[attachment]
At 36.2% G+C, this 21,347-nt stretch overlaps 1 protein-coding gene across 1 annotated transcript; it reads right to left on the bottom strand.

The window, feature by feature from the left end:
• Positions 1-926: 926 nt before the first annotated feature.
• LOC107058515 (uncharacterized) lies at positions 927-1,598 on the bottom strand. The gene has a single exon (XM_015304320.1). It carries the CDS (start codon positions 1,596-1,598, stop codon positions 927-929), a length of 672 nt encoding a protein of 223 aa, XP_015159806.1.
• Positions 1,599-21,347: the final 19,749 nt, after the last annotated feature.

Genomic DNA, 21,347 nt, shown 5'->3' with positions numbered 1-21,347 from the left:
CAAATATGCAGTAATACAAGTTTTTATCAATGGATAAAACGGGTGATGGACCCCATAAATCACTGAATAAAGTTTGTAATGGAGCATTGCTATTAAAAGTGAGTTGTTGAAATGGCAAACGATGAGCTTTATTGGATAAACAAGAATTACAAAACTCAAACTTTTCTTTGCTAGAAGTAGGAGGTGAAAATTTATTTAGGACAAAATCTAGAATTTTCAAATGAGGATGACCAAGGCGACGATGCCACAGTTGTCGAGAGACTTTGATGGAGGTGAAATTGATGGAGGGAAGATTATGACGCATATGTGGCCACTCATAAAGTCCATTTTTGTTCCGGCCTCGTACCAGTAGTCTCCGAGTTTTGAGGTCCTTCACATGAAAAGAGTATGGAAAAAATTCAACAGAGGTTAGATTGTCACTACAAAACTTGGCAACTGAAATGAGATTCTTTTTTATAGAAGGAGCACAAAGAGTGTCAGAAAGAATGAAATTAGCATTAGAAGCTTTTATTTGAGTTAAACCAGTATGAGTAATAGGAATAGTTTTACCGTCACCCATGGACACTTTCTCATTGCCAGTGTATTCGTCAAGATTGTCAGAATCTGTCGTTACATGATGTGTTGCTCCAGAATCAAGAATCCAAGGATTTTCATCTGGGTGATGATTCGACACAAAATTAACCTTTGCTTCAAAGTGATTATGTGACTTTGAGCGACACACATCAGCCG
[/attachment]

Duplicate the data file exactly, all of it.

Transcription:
At 36.2% G+C, this 21,347-nt stretch overlaps 1 protein-coding gene across 1 annotated transcript; it reads right to left on the bottom strand.

The window, feature by feature from the left end:
• Positions 1-926: 926 nt before the first annotated feature.
• LOC107058515 (uncharacterized) lies at positions 927-1,598 on the bottom strand. The gene has a single exon (XM_015304320.1). It carries the CDS (start codon positions 1,596-1,598, stop codon positions 927-929), a length of 672 nt encoding a protein of 223 aa, XP_015159806.1.
• Positions 1,599-21,347: the final 19,749 nt, after the last annotated feature.

Genomic DNA, 21,347 nt, shown 5'->3' with positions numbered 1-21,347 from the left:
CAAATATGCAGTAATACAAGTTTTTATCAATGGATAAAACGGGTGATGGACCCCATAAATCACTGAATAAAGTTTGTAATGGAGCATTGCTATTAAAAGTGAGTTGTTGAAATGGCAAACGATGAGCTTTATTGGATAAACAAGAATTACAAAACTCAAACTTTTCTTTGCTAGAAGTAGGAGGTGAAAATTTATTTAGGACAAAATCTAGAATTTTCAAATGAGGATGACCAAGGCGACGATGCCACAGTTGTCGAGAGACTTTGATGGAGGTGAAATTGATGGAGGGAAGATTATGACGCATATGTGGCCACTCATAAAGTCCATTTTTGTTCCGGCCTCGTACCAGTAGTCTCCGAGTTTTGAGGTCCTTCACATGAAAAGAGTATGGAAAAAATTCAACAGAGGTTAGATTGTCACTACAAAACTTGGCAACTGAAATGAGATTCTTTTTTATAGAAGGAGCACAAAGAGTGTCAGAAAGAATGAAATTAGCATTAGAAGCTTTTATTTGAGTTAAACCAGTATGAGTAATAGGAATAGTTTTACCGTCACCCATGGACACTTTCTCATTGCCAGTGTATTCGTCAAGATTGTCAGAATCTGTCGTTACATGATGTGTTGCTCCAGAATCAAGAATCCAAGGATTTTCATCTGGGTGATGATTCGACACAAAATTAACCTTTGCTTCAAAGTGATTATGTGACTTTGAGCGACACACATCAGCCG